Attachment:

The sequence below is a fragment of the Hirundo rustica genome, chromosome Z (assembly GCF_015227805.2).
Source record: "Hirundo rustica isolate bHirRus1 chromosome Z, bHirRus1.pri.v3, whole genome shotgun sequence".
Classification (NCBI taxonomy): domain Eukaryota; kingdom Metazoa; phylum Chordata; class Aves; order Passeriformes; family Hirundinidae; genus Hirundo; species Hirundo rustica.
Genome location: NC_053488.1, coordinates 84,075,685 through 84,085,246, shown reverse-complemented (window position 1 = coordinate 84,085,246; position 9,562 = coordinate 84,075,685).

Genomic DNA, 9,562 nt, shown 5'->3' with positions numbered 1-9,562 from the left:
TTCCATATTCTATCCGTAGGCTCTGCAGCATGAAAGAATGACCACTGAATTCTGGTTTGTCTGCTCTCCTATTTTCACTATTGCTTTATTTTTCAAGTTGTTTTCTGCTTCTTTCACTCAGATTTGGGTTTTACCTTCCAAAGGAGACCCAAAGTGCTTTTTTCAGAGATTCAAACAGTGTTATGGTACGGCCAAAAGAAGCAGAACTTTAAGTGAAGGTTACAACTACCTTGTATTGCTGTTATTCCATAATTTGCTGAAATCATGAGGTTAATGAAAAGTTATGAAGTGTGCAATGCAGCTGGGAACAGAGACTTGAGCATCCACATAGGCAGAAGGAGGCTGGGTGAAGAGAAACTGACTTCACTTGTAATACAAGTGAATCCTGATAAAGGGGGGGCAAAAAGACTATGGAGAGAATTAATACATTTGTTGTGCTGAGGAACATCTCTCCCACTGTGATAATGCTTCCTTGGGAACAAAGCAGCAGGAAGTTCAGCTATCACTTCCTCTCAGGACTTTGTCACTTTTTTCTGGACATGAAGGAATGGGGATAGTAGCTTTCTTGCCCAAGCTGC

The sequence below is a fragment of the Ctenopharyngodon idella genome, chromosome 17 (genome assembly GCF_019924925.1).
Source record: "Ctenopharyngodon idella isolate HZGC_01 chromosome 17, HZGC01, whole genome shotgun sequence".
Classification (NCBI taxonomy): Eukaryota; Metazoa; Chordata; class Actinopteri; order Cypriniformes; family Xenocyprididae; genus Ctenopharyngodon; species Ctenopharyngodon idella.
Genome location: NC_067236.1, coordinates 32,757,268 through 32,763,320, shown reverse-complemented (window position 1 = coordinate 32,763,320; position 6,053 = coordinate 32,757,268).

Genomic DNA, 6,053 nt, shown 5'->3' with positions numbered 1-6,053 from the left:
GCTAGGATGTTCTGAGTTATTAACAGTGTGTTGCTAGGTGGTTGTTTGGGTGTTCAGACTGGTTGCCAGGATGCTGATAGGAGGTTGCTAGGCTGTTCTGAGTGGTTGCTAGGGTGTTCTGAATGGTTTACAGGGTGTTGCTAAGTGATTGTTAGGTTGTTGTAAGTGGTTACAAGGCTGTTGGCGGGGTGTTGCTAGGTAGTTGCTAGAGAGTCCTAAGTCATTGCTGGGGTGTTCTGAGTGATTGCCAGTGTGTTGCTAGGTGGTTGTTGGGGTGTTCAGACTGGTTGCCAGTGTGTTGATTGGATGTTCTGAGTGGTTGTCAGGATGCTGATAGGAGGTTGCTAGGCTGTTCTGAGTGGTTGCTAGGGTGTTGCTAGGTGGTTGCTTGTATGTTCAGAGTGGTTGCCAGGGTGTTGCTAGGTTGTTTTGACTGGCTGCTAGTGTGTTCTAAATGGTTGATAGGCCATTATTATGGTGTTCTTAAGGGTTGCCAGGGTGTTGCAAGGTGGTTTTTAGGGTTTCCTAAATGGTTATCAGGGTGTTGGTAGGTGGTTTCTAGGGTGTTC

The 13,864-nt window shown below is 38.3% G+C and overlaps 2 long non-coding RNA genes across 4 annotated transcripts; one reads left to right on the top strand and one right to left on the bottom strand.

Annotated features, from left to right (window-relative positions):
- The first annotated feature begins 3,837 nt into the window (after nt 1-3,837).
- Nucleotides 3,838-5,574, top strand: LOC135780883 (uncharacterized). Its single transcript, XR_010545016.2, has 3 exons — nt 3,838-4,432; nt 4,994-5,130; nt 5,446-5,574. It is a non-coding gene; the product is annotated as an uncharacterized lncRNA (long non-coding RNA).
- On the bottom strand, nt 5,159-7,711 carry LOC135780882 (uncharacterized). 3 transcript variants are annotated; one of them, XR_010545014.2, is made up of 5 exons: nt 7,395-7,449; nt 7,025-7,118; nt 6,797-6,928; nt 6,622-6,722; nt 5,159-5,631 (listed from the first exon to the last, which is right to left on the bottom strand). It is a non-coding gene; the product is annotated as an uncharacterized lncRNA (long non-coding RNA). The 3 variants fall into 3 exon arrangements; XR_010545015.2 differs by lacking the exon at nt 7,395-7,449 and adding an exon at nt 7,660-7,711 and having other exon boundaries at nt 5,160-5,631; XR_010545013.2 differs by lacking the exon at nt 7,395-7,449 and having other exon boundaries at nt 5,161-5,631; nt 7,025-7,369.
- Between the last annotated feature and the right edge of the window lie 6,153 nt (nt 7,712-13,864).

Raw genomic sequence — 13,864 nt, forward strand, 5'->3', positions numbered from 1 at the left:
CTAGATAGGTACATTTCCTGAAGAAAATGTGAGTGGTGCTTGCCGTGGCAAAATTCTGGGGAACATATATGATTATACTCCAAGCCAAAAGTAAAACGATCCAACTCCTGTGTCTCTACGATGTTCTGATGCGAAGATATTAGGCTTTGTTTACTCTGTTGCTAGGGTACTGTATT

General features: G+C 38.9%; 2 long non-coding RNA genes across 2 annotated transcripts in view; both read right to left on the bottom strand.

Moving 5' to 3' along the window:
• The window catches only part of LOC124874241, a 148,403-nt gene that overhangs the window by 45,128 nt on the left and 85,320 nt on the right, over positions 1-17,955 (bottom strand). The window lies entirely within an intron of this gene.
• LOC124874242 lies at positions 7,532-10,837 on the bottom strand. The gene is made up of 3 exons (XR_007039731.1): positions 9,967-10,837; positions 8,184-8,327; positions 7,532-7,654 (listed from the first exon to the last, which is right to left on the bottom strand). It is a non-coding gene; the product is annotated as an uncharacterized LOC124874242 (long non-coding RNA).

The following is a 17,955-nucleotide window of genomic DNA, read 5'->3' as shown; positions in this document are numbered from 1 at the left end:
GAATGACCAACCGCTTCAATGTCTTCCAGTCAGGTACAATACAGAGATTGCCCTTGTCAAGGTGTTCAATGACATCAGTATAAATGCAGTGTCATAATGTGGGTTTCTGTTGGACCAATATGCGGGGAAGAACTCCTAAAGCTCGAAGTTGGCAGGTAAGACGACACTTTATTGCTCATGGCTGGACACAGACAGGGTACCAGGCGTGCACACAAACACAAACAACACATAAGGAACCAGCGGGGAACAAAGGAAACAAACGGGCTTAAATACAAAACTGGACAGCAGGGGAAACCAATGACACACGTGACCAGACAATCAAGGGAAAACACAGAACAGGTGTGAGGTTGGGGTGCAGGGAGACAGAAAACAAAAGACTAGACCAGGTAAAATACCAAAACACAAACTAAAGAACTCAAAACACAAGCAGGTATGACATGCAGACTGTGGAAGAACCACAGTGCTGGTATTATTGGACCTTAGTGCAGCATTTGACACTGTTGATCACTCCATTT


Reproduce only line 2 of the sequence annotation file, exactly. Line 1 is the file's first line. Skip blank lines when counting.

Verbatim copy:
Source record: "Hirundo rustica isolate bHirRus1 chromosome Z, bHirRus1.pri.v3, whole genome shotgun sequence".